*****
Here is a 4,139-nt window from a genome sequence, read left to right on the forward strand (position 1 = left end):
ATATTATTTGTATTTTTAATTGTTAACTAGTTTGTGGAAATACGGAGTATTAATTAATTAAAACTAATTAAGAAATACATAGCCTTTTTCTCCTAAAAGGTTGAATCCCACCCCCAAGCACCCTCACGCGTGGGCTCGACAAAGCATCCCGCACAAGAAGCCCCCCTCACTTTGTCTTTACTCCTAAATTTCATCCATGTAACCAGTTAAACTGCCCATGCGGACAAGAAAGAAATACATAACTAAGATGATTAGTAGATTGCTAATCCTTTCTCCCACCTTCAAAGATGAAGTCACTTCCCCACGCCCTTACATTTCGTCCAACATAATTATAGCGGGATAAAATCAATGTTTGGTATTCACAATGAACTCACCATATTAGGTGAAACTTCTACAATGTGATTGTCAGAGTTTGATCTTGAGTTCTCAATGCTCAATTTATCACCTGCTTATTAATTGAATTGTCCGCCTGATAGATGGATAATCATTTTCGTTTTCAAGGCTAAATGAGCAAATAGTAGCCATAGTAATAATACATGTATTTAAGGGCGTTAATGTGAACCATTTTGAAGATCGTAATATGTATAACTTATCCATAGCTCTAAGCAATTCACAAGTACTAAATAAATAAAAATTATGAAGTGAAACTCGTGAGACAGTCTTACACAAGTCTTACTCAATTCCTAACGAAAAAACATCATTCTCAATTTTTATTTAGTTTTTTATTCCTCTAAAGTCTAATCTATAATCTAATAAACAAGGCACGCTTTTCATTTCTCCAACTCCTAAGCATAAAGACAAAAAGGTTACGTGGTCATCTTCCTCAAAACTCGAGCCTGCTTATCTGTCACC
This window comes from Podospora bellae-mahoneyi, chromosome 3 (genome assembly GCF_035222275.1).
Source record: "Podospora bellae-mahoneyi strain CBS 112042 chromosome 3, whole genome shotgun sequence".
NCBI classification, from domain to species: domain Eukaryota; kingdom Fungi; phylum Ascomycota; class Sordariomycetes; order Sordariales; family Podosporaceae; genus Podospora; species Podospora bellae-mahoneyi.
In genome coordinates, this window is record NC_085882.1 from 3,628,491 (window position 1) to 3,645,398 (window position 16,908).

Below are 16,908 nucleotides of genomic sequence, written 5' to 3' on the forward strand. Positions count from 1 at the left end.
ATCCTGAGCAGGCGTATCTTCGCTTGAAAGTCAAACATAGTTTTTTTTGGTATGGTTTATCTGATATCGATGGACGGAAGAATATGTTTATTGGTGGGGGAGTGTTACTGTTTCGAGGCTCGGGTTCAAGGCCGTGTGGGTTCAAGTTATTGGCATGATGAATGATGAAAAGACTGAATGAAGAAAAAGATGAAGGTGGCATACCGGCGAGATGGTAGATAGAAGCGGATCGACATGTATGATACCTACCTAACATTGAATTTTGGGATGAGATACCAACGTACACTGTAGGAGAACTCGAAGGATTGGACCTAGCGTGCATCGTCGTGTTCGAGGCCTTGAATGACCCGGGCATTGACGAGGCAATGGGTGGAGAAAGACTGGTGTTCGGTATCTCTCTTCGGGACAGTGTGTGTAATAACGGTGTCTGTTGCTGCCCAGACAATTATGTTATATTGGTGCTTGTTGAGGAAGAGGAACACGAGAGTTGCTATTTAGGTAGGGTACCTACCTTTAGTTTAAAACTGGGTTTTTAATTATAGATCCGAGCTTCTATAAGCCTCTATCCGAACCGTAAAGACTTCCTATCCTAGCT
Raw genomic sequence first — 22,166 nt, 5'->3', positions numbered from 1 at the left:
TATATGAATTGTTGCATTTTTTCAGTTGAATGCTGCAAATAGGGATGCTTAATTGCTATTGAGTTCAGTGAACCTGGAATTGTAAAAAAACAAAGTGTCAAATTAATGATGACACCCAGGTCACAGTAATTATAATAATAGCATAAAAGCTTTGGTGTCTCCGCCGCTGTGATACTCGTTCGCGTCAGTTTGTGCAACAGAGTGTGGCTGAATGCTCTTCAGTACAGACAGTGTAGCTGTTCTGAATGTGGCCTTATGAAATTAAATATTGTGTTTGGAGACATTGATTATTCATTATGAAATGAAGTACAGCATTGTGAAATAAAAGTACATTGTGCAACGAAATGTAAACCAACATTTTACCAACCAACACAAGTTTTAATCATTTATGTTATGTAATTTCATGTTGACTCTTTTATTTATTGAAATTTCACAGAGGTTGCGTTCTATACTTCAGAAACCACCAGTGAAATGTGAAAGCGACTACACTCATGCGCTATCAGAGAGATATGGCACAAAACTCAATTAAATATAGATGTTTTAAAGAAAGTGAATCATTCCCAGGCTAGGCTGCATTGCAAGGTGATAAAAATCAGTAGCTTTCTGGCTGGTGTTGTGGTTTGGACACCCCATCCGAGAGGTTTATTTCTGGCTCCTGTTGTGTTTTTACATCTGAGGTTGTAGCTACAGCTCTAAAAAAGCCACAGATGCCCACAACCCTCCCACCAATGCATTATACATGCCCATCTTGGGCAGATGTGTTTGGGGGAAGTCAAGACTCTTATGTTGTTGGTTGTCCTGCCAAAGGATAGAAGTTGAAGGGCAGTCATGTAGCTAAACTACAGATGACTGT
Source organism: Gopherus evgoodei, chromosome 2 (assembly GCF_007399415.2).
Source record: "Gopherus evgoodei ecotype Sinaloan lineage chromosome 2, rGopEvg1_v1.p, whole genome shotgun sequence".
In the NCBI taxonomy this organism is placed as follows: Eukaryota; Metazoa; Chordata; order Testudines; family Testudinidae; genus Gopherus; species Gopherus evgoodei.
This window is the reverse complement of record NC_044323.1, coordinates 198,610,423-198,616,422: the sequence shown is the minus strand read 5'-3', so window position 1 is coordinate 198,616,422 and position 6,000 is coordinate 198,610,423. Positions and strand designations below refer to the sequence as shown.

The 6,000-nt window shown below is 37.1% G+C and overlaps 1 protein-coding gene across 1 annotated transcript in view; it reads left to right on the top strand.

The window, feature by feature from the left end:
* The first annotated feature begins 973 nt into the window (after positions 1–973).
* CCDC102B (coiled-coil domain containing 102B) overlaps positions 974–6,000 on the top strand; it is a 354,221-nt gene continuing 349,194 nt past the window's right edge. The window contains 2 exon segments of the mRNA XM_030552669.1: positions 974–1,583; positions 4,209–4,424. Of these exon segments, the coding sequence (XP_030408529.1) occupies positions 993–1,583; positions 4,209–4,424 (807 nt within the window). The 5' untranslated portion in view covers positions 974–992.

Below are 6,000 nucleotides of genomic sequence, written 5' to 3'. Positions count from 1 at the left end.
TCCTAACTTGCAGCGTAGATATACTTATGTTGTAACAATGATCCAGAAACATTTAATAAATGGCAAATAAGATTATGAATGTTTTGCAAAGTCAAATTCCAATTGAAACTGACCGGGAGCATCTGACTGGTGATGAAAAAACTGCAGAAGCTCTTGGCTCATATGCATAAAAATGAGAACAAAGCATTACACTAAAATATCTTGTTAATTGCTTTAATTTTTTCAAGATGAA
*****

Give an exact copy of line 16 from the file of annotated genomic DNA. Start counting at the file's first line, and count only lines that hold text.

The window, feature by feature from the left end: